At one point, during a break, I slipped into the spruce forest to make my way upstream to cut a leaning spruce trunk that was bulging in mid stem with a softball-sized burl. I cut the burl and an accompanying two-foot section of the trunk and carried it back to the canoe. Proudly I showed Scott my future sauna water-dipping ladle. No Ernie, but I had a souvenir of spruce.
The river became a boa of bends, slowly drawing us further and further along. Each sand bar was riddled with moose tracks, beaver sign was abundant and here and there we saw where bears had been digging for tender roots. On one bend Scott pointed out a massive shed moose antler so we stopped and fetched it. Still no Ernie, but we had a handsome antler.
As we turned one tight corner and looked ahead, we spotted a pale orb in an upcoming logjam. We drifted towards it puzzled as to what it was. Only when we were within a few feet of it could we tell that under the coating of mud and grime that it was a soccer ball. I splashed water over the ball to wash it off and in the process discovered its name. Franklin. Still no Ernie but we had found Franklin.
After scores and scores of river bends, enough to hypnotize a swimming beaver, we suddenly found ourselves at the brink of a major gorge where the water roared its deep throaty challenge for us to enter. No way. Quickly we got to shore and were faced with a nearly vertical scramble up a very steep climb of fifty or so yards through spruce and brush.
Scott was not happy. Not at all. He let me know and in the process taught me a new word. This is idiocracy! If Id had know this was here I would have not agreed to this trip. Tired, we settled around the campfire as our supper cooked, sipping on the last feeble ration of Yukon Jack. Still no Ernie but I had been issued a new word to take home.
The third morning broke as a blue-sky repeat of the previous two days. We finished the portage and paddled into the river current below the gorge. During a pee break, we discovered large wolf tracks prancing around the point of sand. Looking up we discovered the reason for wolf giddiness. There was a trail of dry moose bones strewn along a trail. We wondered how many wolves did it take to kill the cow?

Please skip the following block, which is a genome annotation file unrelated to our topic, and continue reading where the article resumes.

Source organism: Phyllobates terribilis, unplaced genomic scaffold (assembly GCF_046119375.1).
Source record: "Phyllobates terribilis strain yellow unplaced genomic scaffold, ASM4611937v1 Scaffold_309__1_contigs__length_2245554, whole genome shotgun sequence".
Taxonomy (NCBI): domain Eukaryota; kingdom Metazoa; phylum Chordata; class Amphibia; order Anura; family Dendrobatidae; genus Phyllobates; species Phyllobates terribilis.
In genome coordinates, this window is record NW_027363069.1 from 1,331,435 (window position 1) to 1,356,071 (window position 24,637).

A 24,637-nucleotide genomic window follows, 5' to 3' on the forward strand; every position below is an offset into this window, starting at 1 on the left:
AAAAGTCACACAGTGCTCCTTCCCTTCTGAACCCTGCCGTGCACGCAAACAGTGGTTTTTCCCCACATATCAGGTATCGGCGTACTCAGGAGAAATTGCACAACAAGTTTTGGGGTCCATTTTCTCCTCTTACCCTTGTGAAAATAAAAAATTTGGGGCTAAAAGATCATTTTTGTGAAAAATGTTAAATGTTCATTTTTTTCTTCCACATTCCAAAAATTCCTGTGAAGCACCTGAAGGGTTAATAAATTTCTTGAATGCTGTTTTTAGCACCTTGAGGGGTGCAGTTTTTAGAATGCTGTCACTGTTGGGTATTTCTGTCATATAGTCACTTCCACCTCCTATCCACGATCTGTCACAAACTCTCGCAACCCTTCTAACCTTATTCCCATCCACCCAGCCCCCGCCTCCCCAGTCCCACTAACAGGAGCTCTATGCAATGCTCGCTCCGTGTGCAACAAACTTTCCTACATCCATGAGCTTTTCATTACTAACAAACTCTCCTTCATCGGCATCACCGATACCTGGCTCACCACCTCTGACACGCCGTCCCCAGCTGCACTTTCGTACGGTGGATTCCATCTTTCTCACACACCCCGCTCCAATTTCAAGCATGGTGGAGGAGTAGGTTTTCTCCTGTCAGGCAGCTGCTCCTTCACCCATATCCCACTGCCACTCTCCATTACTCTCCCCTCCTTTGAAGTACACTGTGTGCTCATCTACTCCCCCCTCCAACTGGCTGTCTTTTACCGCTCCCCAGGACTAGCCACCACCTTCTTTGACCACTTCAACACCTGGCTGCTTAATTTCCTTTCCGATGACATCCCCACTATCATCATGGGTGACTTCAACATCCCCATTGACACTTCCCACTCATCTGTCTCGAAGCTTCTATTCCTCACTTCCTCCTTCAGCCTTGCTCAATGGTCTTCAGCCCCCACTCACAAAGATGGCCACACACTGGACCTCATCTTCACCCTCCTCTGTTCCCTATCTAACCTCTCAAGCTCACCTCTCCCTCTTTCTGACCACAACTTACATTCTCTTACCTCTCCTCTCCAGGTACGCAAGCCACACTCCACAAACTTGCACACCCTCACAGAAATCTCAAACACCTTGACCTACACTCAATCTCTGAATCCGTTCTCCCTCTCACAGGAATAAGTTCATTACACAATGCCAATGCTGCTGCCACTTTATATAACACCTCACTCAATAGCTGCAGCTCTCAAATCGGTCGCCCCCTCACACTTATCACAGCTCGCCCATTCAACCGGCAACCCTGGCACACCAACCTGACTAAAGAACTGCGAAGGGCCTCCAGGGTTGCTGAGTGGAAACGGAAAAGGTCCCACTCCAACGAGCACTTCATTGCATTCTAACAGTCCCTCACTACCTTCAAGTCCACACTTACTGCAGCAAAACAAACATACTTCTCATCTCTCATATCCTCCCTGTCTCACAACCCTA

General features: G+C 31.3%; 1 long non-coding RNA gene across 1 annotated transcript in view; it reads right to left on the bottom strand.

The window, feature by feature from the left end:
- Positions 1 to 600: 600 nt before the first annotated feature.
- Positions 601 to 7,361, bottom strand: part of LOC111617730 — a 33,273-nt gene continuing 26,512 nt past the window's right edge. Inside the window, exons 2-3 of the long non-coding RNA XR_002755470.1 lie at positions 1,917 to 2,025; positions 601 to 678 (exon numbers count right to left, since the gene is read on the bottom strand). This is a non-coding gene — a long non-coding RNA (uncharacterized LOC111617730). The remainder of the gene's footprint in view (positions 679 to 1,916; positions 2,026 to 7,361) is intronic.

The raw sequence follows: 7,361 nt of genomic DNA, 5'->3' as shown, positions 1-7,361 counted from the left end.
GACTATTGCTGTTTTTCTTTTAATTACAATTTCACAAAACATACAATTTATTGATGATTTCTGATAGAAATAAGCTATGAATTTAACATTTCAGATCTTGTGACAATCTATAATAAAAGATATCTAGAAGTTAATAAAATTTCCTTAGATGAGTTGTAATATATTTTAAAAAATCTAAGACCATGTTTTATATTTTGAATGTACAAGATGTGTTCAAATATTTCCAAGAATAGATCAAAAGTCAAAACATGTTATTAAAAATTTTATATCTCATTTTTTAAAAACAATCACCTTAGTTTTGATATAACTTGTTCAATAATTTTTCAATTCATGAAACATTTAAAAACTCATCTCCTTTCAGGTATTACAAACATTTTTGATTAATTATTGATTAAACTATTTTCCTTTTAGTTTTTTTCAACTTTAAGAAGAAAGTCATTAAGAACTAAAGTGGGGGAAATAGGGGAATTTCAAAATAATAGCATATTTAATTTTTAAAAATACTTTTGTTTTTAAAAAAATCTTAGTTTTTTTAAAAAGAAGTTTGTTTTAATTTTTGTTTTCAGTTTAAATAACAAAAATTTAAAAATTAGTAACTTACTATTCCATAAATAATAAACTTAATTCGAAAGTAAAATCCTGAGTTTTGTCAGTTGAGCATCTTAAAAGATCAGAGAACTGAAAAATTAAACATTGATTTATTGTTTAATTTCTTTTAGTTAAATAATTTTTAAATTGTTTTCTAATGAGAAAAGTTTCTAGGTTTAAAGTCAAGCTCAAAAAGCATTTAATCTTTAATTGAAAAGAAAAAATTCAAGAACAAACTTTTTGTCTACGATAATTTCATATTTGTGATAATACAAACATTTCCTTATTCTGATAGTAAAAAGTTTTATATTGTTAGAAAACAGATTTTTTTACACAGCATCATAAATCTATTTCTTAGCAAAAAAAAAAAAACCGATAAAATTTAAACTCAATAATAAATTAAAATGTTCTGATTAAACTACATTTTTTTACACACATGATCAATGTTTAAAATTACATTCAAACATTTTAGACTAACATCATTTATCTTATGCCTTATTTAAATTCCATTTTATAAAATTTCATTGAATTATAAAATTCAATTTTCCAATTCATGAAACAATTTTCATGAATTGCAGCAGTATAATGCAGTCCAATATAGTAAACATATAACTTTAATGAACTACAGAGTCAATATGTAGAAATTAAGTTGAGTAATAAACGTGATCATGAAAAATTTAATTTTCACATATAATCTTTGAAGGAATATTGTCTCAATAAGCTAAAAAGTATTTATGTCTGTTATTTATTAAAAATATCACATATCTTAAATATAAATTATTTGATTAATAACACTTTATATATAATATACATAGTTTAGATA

We rounded another bend, perhaps our 168th bend, and found ourselves facing the mother lode of all logjam. It spanned the entire river. We groaned about the work that lay ahead of us. Luckily we discovered that the right side of the jam was partially open next to shore. With the help of a camp saw and pushing some logs out of the way, we were able to heave the loaded canoe over partially submerged logs. We cheated the ragged jam that was easily six to eight feet over the water. We looked all over and around the jam for Ernie. He could have easily been buried under the tons of tangled logs. Nothing.
We knew there was a lower river gorge to deal with and while we heard tales of canoe carnage inflicted there. But we had also heard the set of rapids was runnable. Not long after the logjam, we rounded a corner and suddenly the river accelerated hurrying us towards a canyon of steep granitic walls. There was no choice but to quickly read the water and slalom our way through three bends of whitewater. We got hung up on a rock less than forty yards from the bottom. Quickly the current spun the canoe around, like a compass needle spinning north, and suddenly Scott was facing upstream. Weve got a problem! he called out. I yelled for him to turn around and I did the same. And just like that we had changed paddling positions. I stepped out with one leg and pushed off a rock to free us and we finished the canyon in fine style. We earned our lunch.
Just downstream from the lunch spot, we entered another set of rapids and I mistakenly called out Right! I actually meant the other right. There was confusion and Scott blew up. This was our third spat in three days. This was the third of three brotherly verbal sparring matches. I was scolded in a rather biting way. Scott hissed accusations that he was tired of a lifetime of me telling him what to do. Of course, I hissed back at him which only added fuel to the argument.
Silently we paddled the next two bends. Sullenly I considered his biting words. He was right. It was no longer necessary for the older brother to watch out for his little brother. And to a degree he was right. I should lay off. But I love him and I will likely fail in not making future suggestions to him.
Suddenly we discovered that we earned the last river bend and the world opened up into Bennett Lake. After a half-hour of vigorous paddling on the windy lake we beached the canoe in Carcross where the truck was parked. We raised our hands and high-fived each other. We had made it. Alas, there was no Ernie. But over the two and a half days we had engaged with a river shaped like a series of question marks and discovered an antler, a unique burl and recovered Franklin, and perhaps the greatest treasure, a bonding of brothers.